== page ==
COM1204, Summer 1998, Prof. Futrelle

Information/Guide for the Final Exam

to be held Thursday, Sept. 3, 8am, 245CN

Since the Midterm exam was given late in the course, there is not much additional material, so much of the Final exam will again cover material that was on the Midterm. (You get a second chance!) So you should continue to study the material you studied for the Midterm with the addition of one major new topic, Inheritance, which will be on the Final exam. Again, the Final exam will be closed book, closed notes.

This important topic has two aspects -- the general concept, as developed in the Meyer book, and its specific implementation in C++ as discussed in the Lippman and Lajoie text. In addition, it has been used in the PS code in the definition of the Node class and Switch classes, which inherit from the Keywords class, and the Phone class, which inherits from the Node class. (The Node class was originally thought of as being the superclass of both the Phone and the Switch, but that didn't work out, so in a revised system, Node might disappear.)
To study inheritance at this late date in the course, I am giving you some rather restricted readings which will give you some useful insights and details from the two textbooks. Specifically:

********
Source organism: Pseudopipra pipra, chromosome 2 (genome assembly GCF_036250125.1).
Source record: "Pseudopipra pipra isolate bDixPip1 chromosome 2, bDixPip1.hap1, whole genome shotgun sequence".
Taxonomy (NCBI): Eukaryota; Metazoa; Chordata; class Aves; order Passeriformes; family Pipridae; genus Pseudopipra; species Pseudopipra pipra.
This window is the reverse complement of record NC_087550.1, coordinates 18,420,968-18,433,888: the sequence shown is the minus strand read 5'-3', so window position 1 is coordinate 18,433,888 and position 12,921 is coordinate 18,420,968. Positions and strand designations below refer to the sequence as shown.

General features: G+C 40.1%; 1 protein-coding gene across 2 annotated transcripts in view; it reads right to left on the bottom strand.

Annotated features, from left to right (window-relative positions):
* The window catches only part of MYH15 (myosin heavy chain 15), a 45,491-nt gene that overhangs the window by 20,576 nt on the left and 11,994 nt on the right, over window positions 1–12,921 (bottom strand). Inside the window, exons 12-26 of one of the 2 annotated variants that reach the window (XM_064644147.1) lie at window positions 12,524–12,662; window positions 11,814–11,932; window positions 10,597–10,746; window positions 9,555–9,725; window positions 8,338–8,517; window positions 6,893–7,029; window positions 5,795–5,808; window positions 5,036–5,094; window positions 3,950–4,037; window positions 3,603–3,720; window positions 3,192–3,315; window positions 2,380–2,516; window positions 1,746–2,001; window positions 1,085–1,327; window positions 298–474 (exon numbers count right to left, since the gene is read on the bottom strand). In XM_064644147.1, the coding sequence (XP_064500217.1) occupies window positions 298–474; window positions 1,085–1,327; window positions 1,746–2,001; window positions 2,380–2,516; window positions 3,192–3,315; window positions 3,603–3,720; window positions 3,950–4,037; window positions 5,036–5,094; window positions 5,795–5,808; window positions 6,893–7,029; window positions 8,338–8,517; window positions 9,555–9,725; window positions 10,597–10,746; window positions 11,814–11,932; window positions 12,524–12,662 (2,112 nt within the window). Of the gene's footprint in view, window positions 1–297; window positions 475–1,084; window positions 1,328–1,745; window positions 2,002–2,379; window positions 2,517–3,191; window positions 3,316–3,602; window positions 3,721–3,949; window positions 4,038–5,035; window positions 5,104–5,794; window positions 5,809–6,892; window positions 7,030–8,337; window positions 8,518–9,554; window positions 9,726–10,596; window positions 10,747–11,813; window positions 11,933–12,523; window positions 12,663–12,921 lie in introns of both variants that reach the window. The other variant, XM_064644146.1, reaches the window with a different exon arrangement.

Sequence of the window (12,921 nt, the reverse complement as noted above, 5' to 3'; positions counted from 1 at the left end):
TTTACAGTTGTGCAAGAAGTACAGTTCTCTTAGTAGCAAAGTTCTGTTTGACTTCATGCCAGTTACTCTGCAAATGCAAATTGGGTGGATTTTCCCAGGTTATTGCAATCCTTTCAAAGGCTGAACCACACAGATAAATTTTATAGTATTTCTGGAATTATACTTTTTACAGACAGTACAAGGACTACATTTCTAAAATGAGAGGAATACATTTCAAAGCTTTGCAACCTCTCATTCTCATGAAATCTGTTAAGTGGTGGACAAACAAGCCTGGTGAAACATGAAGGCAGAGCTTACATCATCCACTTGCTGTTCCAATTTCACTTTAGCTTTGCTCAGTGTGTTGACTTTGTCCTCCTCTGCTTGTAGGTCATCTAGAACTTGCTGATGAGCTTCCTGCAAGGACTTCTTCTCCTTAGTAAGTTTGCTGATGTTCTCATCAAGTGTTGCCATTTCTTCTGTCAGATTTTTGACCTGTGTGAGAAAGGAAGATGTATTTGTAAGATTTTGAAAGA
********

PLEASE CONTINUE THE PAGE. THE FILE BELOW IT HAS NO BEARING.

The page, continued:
In Meyer, Chapter 14 which introduces inheritance, is rather lengthy and complex, so focus on reading the Key Concepts, pg. 516, and pgs. 459-464. Chapter 24 is entitled "Using inheritance well", and deserves some reading too. Read the Summary on pg. 862 and the Key Concepts on pg. 863, and pgs. 809- 816 (just to the middle of 816).
In Lippman and Lajoie, the basics are introduced in Chapter 17, "Class Inheritance and Subtyping". First, read the section introduction, pgs. 877-878. The chapter itself presents us with serious problems, because it comes late in their book, and they assume that we have studied a lot of the earlier material in the book. Fortunately or unfortunately, you don't actually have to know the many things they assume in Chapter 17 to understand and use inheritance. But the problem remains that the chapter is difficult to read. All I can ask you to do is to try, and I'll point out a few passages and examples in the book that are readable without a great deal of background knowledge. These include Sec. 17.1.1, pg. 885 only, Fig. 17.1 and the text following it to the end of pg. 889. Also, pg. 890. I'll also discuss some of the material in class.
In the phone system code, study the definitions of the classes involved in inheritance first in the header files super.h, phone.h, and switch.h. Then study the corresponding .cp files to see how the inherited items pickup and hangup are used (pointers to static string objects in Keywords). That is the modest totality of our actual use of inheritance, though there are many additional potential uses for inheritance when the phone system is developed further in the future.